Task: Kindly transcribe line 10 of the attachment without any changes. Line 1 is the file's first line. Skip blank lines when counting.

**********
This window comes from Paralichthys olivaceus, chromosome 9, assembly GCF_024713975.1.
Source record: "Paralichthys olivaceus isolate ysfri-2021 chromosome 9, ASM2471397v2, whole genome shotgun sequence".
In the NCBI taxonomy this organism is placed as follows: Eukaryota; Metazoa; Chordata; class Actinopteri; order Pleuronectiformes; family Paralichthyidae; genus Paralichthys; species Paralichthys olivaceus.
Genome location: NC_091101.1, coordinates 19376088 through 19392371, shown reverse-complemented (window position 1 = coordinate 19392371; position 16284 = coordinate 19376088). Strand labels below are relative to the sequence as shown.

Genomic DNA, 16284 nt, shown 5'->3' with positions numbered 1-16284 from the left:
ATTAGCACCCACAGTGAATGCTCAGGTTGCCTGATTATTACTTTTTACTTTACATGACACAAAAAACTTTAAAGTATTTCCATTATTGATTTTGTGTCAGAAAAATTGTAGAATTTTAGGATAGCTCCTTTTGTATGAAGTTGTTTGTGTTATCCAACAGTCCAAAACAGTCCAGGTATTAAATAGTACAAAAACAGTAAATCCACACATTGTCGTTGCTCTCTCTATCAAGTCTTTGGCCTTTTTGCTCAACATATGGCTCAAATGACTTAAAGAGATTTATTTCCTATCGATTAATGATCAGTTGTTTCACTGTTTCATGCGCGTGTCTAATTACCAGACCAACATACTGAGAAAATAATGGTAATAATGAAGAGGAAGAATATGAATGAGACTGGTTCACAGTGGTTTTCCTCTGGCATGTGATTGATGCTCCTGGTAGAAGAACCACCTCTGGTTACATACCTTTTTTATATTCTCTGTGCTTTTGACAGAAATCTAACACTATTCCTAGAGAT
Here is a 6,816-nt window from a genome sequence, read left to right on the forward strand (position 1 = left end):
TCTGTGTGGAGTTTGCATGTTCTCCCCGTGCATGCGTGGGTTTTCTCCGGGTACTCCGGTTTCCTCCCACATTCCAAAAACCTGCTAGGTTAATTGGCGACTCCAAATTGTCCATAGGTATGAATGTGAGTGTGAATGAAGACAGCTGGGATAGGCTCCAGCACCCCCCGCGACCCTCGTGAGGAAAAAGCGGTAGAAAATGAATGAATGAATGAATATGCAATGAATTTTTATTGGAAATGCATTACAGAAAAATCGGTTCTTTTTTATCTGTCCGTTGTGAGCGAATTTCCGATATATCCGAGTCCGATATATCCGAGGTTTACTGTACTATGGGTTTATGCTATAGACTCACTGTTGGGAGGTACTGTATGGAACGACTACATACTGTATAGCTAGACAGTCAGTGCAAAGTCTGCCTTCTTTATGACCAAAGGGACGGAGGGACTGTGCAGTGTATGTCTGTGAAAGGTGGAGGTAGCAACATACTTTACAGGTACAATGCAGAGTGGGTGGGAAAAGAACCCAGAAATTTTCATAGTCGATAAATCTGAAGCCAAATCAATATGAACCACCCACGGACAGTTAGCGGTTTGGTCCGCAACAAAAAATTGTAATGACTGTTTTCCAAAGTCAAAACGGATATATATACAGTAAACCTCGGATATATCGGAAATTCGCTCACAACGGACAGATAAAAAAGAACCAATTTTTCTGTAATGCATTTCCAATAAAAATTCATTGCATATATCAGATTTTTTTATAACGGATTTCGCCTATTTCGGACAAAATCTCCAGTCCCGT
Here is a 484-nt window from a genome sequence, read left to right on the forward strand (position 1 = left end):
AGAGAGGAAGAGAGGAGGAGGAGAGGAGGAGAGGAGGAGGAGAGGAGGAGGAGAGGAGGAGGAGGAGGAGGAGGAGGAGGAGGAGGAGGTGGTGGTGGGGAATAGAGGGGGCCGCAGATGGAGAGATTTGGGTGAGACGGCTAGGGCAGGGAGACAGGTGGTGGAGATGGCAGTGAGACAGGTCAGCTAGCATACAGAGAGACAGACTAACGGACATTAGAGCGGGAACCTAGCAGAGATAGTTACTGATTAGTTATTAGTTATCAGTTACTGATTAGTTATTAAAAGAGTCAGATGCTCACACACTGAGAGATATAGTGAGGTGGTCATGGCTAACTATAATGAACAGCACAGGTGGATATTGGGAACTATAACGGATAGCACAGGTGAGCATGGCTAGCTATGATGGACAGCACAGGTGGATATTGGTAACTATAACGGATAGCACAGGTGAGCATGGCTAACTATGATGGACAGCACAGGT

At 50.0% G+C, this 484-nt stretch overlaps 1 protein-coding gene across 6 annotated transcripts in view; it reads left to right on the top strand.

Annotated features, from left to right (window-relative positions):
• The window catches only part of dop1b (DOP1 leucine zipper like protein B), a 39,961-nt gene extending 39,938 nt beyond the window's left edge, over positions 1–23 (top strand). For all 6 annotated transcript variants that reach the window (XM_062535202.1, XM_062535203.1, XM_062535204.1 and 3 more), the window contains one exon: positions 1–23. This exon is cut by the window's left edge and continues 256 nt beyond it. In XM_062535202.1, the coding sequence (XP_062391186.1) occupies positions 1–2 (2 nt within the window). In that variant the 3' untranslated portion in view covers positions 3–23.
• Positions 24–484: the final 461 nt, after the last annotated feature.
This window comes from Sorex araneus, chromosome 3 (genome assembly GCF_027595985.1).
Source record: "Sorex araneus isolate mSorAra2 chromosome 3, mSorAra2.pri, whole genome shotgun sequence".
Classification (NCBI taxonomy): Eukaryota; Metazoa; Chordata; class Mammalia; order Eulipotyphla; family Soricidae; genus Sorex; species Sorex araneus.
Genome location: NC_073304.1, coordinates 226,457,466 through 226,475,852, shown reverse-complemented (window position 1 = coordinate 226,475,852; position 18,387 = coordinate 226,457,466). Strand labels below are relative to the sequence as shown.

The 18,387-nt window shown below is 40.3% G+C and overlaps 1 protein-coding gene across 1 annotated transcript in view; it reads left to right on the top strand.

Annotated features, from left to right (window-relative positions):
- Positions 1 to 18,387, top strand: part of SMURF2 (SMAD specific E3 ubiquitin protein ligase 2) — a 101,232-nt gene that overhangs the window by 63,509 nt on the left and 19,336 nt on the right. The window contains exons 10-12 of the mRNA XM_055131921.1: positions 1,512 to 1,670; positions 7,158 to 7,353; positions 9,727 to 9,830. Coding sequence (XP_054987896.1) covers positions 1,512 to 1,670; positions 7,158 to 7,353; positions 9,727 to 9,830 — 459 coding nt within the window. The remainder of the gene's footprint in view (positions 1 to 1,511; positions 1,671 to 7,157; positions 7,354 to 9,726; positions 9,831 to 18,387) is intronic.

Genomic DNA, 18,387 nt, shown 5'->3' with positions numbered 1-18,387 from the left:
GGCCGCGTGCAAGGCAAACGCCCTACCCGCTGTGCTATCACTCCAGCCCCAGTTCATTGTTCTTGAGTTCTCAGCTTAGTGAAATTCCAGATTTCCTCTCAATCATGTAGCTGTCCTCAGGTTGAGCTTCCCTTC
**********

AGAGAGGAAGAGAGGAGGAGGAGAGGAGGAGAGGAGGAGGAGAGGAGGAGGAGAGGAGGAGGAGGAGGAGGAGGAGGAGGAGGAGGAGGTGGTGGTGGGGAATAGAGGGGGCCGCAGATGGAGAGATTTGGGTGAGACGGCTAGGGCAGGGAGACAGGTGGTGGAGATGGCAGTGAGACAGGTCAGCTAGCATACAGAGAGACAGACTAACGGACATTAGAGCGGGAACCTAGCAGAGATAGTTACTGATTAGTTATTAGTTATCAGTTACTGATTAGTTATTAAAAGAGTCAGATGCTCACACACTGAGAGATATAGTGAGGTGGTCATGGCTAACTATAATGAACAGCACAGGTGGATATTGGGAACTATAACGGATAGCACAGGTGAGCATGGCTAGCTATGATGGACAGCACAGGTGGATATTGGTAACTATAACGGATAGCACAGGTGAGCATGGCTAACTATGATGGACAGCACAGGT